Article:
I'm trying to prove the GoingUp theorem from Commutative Algebra using a different method to that given in the classic reference Atiyah and Macdonald. There's a couple of parts I'm having trouble with.
All rings are commutative.
 Let A be a subring of B
 Let B be integral over A
 Let
be a prime ideal of A
1. Let
be an ideal of B which is maximal subject to
. Show that

is a maximal ideal of B

, where
(solved)
NOTE: Not sure if this should be "a maximal ideal of B", or "an ideal of B, maximal subject to
".
2. Let
be ideals of B such that
. Show that

is NOT a prime ideal of B [HINT: Consider integrality in
].
3. Suppose that
is a maximal ideal of B, such that
. Show that

. (solved)
4. Using 13, deduce that if
are prime ideals of A and
is a prime ideal of B such that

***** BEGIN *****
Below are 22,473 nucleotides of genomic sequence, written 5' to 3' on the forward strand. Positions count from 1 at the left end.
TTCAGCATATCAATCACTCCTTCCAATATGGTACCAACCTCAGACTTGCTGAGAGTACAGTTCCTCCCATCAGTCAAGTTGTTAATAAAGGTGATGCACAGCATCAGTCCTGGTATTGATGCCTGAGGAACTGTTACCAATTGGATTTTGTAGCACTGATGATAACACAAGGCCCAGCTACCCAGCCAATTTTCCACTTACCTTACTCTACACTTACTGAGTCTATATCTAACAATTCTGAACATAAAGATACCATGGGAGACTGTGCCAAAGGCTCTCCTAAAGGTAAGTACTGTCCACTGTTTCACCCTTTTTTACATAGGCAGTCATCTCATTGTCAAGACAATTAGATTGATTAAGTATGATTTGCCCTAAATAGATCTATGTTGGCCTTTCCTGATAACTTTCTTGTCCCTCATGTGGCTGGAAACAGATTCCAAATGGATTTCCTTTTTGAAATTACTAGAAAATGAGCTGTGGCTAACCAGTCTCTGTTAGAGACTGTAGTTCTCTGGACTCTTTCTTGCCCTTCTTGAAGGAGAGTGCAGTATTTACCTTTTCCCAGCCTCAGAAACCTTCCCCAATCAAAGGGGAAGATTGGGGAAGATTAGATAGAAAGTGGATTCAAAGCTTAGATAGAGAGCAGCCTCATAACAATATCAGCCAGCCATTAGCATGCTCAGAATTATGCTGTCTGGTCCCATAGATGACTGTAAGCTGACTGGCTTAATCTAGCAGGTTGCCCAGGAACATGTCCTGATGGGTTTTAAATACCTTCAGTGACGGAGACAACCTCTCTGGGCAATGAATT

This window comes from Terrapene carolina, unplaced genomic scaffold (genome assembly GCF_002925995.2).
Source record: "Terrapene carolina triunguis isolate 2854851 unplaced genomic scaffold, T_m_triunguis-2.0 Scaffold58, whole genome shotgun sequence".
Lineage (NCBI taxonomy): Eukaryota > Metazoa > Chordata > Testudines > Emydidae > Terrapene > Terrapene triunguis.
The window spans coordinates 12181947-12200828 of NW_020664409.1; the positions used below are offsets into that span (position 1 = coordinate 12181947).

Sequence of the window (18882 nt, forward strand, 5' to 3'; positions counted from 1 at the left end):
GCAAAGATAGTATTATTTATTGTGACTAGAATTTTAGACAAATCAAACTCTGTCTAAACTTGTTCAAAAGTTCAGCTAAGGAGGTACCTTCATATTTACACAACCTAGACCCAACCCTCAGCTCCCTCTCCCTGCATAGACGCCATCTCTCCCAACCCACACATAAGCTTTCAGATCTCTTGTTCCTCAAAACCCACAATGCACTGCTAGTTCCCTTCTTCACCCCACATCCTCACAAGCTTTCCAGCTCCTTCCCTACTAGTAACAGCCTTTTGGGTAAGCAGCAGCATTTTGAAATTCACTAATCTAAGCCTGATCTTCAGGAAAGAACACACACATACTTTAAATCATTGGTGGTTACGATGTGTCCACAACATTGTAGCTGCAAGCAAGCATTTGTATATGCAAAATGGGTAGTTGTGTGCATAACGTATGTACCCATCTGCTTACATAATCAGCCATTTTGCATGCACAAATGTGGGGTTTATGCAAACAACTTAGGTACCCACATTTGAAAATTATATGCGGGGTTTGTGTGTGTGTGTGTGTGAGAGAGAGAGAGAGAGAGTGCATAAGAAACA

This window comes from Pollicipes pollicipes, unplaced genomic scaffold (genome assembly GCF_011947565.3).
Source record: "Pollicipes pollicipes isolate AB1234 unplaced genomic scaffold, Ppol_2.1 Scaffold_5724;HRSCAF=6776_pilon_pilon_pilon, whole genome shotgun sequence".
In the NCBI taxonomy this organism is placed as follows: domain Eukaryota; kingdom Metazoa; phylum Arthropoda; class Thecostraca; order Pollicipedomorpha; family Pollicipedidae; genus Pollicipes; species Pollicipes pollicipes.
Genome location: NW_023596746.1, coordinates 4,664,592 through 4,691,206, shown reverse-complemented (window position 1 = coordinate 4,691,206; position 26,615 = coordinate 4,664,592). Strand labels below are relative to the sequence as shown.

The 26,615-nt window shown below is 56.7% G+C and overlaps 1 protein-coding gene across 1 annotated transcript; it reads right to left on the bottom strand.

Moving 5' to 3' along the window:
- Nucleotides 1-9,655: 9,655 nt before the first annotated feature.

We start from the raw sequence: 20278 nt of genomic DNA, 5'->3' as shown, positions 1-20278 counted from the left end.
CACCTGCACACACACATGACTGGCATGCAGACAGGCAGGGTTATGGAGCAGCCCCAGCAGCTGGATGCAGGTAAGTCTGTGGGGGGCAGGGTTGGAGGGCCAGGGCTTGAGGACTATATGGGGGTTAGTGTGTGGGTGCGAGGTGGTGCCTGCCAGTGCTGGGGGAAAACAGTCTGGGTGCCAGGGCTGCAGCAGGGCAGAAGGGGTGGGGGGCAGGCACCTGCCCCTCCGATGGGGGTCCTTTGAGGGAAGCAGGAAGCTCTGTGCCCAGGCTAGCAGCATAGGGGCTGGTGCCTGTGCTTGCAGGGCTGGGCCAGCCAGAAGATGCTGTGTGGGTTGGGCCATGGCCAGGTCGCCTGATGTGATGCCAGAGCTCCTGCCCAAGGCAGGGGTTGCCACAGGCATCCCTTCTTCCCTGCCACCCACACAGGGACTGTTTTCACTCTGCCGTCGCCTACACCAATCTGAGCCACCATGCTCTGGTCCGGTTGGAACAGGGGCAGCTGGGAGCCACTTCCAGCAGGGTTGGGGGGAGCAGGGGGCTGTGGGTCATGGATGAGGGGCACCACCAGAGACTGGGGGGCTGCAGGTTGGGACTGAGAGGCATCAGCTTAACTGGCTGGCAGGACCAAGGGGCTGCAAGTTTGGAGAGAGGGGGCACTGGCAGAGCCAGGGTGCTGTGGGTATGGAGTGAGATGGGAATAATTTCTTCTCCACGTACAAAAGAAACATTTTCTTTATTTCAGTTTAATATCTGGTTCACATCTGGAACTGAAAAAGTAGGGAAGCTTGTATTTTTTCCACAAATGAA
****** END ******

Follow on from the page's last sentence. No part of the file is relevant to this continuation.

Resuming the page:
then there exists a prime ideal
of B such that


.
Any help would be greatly appreciated  I have made some progress, for example in Q1 I am fairly sure you have to suppose for a contradiction you can find an ideal $\mathfrak{r}\supsetneq\mathfrak{q}$ and then let $x\in \mathfrak{r}\setminus \mathfrak{q}$ and somehow show $(\mathfrak{q}+Bx)\cap A\subseteq \mathfrak{p}$. Not sure how to do this.
In 2 it may be helpful to know two theorems:
 If B is integral over A, q is an ideal of B, and P = A int q, then B/q is integral over A/P.
 if B is integral over A and both are integral domains, then A is a field if and only if B is a field.